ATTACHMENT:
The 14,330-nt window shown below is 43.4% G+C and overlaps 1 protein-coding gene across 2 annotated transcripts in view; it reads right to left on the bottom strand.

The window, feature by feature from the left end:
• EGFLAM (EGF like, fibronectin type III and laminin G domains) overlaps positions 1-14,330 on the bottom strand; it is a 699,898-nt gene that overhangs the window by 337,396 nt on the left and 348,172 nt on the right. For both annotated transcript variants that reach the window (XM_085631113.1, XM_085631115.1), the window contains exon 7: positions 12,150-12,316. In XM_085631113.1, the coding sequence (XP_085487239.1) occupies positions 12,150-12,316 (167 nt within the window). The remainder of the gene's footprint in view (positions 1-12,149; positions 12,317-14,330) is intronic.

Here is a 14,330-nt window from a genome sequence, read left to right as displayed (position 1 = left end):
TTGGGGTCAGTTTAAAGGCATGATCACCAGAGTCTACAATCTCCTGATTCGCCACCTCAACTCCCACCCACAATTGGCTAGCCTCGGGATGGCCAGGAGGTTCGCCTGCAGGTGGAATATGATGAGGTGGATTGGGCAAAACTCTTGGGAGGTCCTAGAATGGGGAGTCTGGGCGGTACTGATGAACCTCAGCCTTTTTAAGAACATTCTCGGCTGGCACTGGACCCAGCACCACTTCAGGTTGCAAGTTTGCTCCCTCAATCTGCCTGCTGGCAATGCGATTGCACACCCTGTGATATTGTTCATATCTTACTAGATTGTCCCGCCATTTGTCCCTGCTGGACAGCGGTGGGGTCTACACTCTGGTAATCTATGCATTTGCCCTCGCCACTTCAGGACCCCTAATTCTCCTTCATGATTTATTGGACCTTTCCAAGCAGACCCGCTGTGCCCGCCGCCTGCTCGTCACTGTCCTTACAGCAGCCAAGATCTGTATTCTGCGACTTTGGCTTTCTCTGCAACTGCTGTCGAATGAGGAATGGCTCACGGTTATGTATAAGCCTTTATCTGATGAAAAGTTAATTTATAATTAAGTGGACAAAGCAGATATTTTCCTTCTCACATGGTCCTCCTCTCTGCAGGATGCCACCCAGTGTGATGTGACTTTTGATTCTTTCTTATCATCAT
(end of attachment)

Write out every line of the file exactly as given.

The 14,330-nt window shown below is 43.4% G+C and overlaps 1 protein-coding gene across 2 annotated transcripts in view; it reads right to left on the bottom strand.

The window, feature by feature from the left end:
• EGFLAM (EGF like, fibronectin type III and laminin G domains) overlaps positions 1-14,330 on the bottom strand; it is a 699,898-nt gene that overhangs the window by 337,396 nt on the left and 348,172 nt on the right. For both annotated transcript variants that reach the window (XM_085631113.1, XM_085631115.1), the window contains exon 7: positions 12,150-12,316. In XM_085631113.1, the coding sequence (XP_085487239.1) occupies positions 12,150-12,316 (167 nt within the window). The remainder of the gene's footprint in view (positions 1-12,149; positions 12,317-14,330) is intronic.

Here is a 14,330-nt window from a genome sequence, read left to right as displayed (position 1 = left end):
TTGGGGTCAGTTTAAAGGCATGATCACCAGAGTCTACAATCTCCTGATTCGCCACCTCAACTCCCACCCACAATTGGCTAGCCTCGGGATGGCCAGGAGGTTCGCCTGCAGGTGGAATATGATGAGGTGGATTGGGCAAAACTCTTGGGAGGTCCTAGAATGGGGAGTCTGGGCGGTACTGATGAACCTCAGCCTTTTTAAGAACATTCTCGGCTGGCACTGGACCCAGCACCACTTCAGGTTGCAAGTTTGCTCCCTCAATCTGCCTGCTGGCAATGCGATTGCACACCCTGTGATATTGTTCATATCTTACTAGATTGTCCCGCCATTTGTCCCTGCTGGACAGCGGTGGGGTCTACACTCTGGTAATCTATGCATTTGCCCTCGCCACTTCAGGACCCCTAATTCTCCTTCATGATTTATTGGACCTTTCCAAGCAGACCCGCTGTGCCCGCCGCCTGCTCGTCACTGTCCTTACAGCAGCCAAGATCTGTATTCTGCGACTTTGGCTTTCTCTGCAACTGCTGTCGAATGAGGAATGGCTCACGGTTATGTATAAGCCTTTATCTGATGAAAAGTTAATTTATAATTAAGTGGACAAAGCAGATATTTTCCTTCTCACATGGTCCTCCTCTCTGCAGGATGCCACCCAGTGTGATGTGACTTTTGATTCTTTCTTATCATCAT